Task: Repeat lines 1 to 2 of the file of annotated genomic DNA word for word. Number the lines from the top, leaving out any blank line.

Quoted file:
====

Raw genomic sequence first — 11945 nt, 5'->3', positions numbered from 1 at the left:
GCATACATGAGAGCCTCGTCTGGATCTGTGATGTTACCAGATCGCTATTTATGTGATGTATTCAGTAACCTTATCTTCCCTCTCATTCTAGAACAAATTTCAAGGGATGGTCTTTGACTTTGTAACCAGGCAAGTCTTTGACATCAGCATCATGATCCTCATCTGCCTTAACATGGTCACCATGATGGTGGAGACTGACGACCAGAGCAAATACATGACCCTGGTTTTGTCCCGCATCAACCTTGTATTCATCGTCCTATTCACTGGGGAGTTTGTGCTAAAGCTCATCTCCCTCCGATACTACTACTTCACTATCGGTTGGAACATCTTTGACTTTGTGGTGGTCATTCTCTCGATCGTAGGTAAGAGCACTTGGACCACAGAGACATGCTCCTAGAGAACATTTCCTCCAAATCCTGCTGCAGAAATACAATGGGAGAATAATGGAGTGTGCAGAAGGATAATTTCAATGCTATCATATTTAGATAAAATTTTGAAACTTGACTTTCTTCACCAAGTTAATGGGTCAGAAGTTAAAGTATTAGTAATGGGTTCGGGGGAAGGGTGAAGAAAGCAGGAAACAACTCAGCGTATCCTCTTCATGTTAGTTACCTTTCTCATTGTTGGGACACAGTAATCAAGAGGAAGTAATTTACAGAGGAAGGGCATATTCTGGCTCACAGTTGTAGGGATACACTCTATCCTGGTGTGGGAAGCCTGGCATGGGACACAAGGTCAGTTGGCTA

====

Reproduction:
Raw genomic sequence first — 11945 nt, 5'->3', positions numbered from 1 at the left:
GCATACATGAGAGCCTCGTCTGGATCTGTGATGTTACCAGATCGCTATTTATGTGATGTATTCAGTAACCTTATCTTCCCTCTCATTCTAGAACAAATTTCAAGGGATGGTCTTTGACTTTGTAACCAGGCAAGTCTTTGACATCAGCATCATGATCCTCATCTGCCTTAACATGGTCACCATGATGGTGGAGACTGACGACCAGAGCAAATACATGACCCTGGTTTTGTCCCGCATCAACCTTGTATTCATCGTCCTATTCACTGGGGAGTTTGTGCTAAAGCTCATCTCCCTCCGATACTACTACTTCACTATCGGTTGGAACATCTTTGACTTTGTGGTGGTCATTCTCTCGATCGTAGGTAAGAGCACTTGGACCACAGAGACATGCTCCTAGAGAACATTTCCTCCAAATCCTGCTGCAGAAATACAATGGGAGAATAATGGAGTGTGCAGAAGGATAATTTCAATGCTATCATATTTAGATAAAATTTTGAAACTTGACTTTCTTCACCAAGTTAATGGGTCAGAAGTTAAAGTATTAGTAATGGGTTCGGGGGAAGGGTGAAGAAAGCAGGAAACAACTCAGCGTATCCTCTTCATGTTAGTTACCTTTCTCATTGTTGGGACACAGTAATCAAGAGGAAGTAATTTACAGAGGAAGGGCATATTCTGGCTCACAGTTGTAGGGATACACTCTATCCTGGTGTGGGAAGCCTGGCATGGGACACAAGGTCAGTTGGCTA